Reading books seems to be only one small part of the larger uses for the iPad.  Where this is most evident is by Apple’s choice in display technology, opting for an LCD display in lieu of Pixel Qi or other emerging e-ink like technologies.  I’m looking at an LCD of one sort or another for a massive part of my daily life: at work, and then at home on my computer or on my TV.

I also have a Sony Reader Touch (model PRS-600) which I got a few months ago.  The difference in reading on an e-ink or a similar display which is not backlit is rather astounding.  Eye strain drips away, and the low power draw makes for much more infrequent charge cycles.  No matter how much I read, I can get about two weeks before I need to charge the Reader.

As Steve Jobs has said in the past that no one reads anymore, it seems clear enough that this viewpoint took place in part of the design of the iPad.  “iBooks” may be one feature of the device, though it is certainly not a central component.  Pixel Qi, on the other hand, seems to be perfectly suited for the iPad form factor and use case; and that’s just one technology.  Mirasol and Liquavista could also occupy this same space, with slightly different approaches to about the same problem.

On the other hand, Apple does seem to have gotten behind the EPUB standard for electronic books.  What they did not reveal, of course, is the type of DRM that will go along with their EPUB titles sold by their store.  Already there are a few different systems out there, namely by Adobe, now augmented by Barnes and Noble with their Nook.  Fundamentally, the EPUB bandwagon is what I’d hope to be the standard for the future; though with Amazon having their own format, there is still heavy fragmentation in this space.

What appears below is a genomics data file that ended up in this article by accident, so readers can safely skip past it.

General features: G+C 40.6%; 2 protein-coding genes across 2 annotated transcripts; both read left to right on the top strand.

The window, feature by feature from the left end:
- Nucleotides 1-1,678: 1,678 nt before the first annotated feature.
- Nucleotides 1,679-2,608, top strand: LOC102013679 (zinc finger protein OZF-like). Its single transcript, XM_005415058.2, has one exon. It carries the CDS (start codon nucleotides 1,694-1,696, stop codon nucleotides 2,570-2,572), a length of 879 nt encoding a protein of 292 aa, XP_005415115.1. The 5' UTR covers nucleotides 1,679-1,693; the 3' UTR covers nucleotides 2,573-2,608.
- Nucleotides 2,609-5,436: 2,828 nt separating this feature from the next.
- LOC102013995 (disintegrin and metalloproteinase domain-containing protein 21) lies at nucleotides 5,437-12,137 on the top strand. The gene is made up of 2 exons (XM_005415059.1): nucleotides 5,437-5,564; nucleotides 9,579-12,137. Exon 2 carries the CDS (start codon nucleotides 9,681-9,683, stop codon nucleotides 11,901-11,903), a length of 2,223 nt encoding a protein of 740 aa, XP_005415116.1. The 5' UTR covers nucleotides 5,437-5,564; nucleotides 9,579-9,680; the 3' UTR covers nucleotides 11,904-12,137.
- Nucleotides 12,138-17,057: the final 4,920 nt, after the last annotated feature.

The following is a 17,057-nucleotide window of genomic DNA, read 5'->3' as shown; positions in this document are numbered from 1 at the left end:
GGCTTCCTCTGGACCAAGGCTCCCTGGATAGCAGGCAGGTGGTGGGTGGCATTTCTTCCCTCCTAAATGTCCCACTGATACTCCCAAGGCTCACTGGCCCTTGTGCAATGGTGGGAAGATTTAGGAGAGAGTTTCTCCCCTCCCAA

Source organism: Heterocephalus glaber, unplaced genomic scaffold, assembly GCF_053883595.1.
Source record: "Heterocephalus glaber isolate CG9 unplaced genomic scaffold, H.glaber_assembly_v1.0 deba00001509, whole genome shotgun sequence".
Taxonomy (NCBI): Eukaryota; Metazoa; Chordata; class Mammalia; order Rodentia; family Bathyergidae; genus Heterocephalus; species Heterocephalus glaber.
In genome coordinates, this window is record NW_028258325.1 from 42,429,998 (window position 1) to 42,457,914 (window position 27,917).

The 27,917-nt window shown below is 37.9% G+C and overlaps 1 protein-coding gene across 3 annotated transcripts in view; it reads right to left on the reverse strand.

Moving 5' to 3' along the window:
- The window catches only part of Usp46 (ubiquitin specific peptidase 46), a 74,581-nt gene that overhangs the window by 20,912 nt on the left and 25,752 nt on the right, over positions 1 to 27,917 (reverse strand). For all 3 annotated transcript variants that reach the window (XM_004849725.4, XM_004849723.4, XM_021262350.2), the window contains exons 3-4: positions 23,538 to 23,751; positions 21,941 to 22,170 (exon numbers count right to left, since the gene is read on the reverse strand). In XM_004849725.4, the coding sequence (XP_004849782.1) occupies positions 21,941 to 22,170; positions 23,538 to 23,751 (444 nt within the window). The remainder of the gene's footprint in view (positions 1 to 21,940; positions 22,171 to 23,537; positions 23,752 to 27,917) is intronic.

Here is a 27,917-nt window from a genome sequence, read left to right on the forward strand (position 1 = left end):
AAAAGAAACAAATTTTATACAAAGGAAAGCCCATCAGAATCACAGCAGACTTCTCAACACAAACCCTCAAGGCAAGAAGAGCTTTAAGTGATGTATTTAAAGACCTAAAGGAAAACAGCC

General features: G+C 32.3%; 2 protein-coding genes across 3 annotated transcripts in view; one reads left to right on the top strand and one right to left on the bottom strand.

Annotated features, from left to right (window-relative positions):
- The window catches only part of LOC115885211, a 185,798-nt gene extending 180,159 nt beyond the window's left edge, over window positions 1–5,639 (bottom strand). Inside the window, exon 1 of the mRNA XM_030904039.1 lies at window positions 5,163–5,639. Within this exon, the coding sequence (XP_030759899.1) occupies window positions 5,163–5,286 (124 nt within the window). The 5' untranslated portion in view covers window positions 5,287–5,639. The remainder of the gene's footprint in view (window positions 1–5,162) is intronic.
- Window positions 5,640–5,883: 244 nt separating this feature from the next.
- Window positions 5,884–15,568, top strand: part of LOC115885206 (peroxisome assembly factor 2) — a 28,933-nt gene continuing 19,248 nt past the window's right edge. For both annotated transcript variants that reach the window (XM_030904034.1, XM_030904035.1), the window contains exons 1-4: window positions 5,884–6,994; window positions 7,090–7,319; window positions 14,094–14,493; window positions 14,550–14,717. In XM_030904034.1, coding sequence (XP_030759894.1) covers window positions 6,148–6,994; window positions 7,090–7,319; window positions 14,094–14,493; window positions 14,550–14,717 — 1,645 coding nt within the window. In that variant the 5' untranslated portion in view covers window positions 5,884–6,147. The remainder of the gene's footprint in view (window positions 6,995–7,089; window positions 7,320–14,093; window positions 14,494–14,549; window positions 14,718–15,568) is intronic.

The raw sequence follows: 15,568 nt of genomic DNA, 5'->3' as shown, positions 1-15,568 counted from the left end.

Back in the Linux saddle

After a long stint of having my laptop be my primary machine, I finally made the decision to not lug my MacBook Pro back and forth to work each day, and to get my desktop PC at my office running the latest version of Ubuntu, version 9.10.

Graphics compatibility setbacks: cured

The PC runs an ATI X300 PCI Express graphics card, which, up until some recent patches, had some really ugly bugs with X11: running the graphical interface at all would completely crash the machine, forcing a hard reboot.  It was not until a couple months ago that this bug was fixed, so in certain ways I wasn’t heading away from my OS X setup with any speed; and I only had heard of the fix a week or two ago.

Overperforming on aging hardware

I’m running a Dell desktop machine, which was in the high mid-range about four years ago: a hyper-threading Pentium 4 with 1GB of memory.  No matter which way you cut it, the computer just isn’t that fast.  With Ubuntu 9.10, however, coming straight off a more capable OS X machine, I have yet to find it any more daunting or less responsive.

OpenOffice works on the memory and processor rather heavily, though admittedly it’s not that much behind where I’ve used it in OS X.  Opera, sadly, does not work quite as well as Firefox, perhaps due to some implementation issues on the platform.  I have found Opera runs best in Windows, about as well though slightly worse in OS X, and in Linux it just needs a bit more time.  Firefox, on the other hand, seems to handle itself better in Linux than OS X, especially in terms of memory management.